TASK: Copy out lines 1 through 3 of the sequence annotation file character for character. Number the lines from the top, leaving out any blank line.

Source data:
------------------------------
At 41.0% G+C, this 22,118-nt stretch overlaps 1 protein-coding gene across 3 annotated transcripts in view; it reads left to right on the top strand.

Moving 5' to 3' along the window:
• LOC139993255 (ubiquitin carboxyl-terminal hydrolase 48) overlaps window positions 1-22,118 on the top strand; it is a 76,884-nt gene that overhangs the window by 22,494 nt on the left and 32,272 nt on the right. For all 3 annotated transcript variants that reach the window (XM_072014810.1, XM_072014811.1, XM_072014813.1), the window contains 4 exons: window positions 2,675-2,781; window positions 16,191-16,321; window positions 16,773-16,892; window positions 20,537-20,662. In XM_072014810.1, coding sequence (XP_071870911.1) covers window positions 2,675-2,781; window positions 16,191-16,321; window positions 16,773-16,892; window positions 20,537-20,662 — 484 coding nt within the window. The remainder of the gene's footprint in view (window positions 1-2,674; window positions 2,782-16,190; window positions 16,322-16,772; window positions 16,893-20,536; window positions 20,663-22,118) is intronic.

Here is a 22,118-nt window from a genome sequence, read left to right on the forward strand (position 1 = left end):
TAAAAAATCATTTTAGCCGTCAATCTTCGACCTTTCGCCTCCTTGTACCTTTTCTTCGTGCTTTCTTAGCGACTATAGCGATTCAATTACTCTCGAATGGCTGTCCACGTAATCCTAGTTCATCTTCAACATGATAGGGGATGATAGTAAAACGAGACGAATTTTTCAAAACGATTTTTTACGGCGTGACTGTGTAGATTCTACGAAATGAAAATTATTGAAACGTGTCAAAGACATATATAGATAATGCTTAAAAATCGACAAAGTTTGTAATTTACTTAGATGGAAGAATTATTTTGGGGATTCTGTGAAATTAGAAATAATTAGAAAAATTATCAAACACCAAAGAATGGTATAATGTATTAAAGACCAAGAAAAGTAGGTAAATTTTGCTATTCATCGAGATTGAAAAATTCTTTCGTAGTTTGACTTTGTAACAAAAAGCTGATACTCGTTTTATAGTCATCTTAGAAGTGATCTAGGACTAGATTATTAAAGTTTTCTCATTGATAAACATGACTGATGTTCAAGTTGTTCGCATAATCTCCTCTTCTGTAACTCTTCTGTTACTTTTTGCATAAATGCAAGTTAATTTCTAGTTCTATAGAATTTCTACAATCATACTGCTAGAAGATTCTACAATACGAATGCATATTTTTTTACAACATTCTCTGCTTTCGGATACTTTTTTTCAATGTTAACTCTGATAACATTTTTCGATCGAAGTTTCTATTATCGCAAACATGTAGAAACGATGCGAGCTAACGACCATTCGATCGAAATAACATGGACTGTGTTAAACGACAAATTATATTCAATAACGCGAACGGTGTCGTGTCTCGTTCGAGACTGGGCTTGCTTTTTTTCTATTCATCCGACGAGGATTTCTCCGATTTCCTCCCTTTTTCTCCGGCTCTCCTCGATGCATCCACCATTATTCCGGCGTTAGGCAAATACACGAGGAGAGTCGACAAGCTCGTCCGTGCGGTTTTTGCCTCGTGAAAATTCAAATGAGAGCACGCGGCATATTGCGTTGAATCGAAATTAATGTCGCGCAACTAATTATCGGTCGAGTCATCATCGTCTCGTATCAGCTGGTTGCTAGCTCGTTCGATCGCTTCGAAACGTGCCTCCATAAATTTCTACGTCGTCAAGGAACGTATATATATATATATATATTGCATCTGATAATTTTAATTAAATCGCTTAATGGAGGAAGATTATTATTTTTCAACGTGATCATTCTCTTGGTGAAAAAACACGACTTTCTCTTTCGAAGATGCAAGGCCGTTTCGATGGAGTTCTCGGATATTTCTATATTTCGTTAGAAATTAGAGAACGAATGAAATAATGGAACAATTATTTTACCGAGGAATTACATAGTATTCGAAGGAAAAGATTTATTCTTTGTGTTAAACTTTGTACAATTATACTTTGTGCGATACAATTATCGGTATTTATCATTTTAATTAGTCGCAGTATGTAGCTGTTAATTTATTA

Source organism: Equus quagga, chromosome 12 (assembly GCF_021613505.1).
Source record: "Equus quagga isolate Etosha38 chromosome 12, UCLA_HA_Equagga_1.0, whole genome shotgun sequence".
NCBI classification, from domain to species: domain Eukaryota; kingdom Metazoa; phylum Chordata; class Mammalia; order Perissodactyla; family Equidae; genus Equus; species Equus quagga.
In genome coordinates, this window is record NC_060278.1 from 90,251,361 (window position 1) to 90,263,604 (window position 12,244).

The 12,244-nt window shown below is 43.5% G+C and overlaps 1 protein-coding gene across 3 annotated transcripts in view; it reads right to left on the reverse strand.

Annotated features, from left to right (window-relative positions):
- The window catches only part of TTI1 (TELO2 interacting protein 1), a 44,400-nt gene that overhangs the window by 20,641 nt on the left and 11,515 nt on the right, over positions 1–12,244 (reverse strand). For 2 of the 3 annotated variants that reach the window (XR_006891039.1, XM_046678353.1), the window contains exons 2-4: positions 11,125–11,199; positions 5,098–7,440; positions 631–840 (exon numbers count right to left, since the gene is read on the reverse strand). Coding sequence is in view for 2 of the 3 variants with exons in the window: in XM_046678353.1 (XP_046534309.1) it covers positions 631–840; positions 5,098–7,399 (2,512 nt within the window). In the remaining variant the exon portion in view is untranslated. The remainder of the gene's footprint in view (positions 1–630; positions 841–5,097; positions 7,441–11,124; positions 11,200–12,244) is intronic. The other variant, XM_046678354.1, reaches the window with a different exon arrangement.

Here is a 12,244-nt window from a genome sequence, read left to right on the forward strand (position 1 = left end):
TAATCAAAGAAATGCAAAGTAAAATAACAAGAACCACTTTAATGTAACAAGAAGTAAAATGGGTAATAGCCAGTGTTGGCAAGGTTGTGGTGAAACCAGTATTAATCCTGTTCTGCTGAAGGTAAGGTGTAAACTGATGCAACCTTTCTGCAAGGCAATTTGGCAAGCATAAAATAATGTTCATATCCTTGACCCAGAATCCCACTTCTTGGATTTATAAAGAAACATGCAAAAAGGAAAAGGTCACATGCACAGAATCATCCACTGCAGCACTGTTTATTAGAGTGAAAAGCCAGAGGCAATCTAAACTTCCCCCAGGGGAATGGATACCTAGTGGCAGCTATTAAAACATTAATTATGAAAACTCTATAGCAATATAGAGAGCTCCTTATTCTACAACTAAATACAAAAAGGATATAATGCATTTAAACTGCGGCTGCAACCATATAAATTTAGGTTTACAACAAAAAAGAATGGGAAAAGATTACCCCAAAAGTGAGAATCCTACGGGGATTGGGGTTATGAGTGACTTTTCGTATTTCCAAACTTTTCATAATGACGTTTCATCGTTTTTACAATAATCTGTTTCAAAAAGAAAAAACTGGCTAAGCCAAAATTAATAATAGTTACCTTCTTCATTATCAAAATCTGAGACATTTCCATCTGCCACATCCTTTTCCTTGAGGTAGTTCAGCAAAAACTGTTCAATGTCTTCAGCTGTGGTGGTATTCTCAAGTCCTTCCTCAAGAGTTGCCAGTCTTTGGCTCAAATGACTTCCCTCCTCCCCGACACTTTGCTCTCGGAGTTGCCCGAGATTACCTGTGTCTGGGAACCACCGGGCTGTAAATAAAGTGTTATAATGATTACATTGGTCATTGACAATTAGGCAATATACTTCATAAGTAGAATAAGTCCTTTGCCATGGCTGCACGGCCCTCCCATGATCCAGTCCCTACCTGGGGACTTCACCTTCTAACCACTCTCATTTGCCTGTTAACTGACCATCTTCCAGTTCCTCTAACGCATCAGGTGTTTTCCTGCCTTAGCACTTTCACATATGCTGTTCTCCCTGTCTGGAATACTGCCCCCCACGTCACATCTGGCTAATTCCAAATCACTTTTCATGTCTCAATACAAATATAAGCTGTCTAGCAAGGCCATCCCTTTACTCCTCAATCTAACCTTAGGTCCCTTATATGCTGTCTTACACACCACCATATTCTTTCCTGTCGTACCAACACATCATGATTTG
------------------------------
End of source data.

At 41.0% G+C, this 22,118-nt stretch overlaps 1 protein-coding gene across 3 annotated transcripts in view; it reads left to right on the top strand.

Moving 5' to 3' along the window:
• LOC139993255 (ubiquitin carboxyl-terminal hydrolase 48) overlaps window positions 1-22,118 on the top strand; it is a 76,884-nt gene that overhangs the window by 22,494 nt on the left and 32,272 nt on the right. For all 3 annotated transcript variants that reach the window (XM_072014810.1, XM_072014811.1, XM_072014813.1), the window contains 4 exons: window positions 2,675-2,781; window positions 16,191-16,321; window positions 16,773-16,892; window positions 20,537-20,662. In XM_072014810.1, coding sequence (XP_071870911.1) covers window positions 2,675-2,781; window positions 16,191-16,321; window positions 16,773-16,892; window positions 20,537-20,662 — 484 coding nt within the window. The remainder of the gene's footprint in view (window positions 1-2,674; window positions 2,782-16,190; window positions 16,322-16,772; window positions 16,893-20,536; window positions 20,663-22,118) is intronic.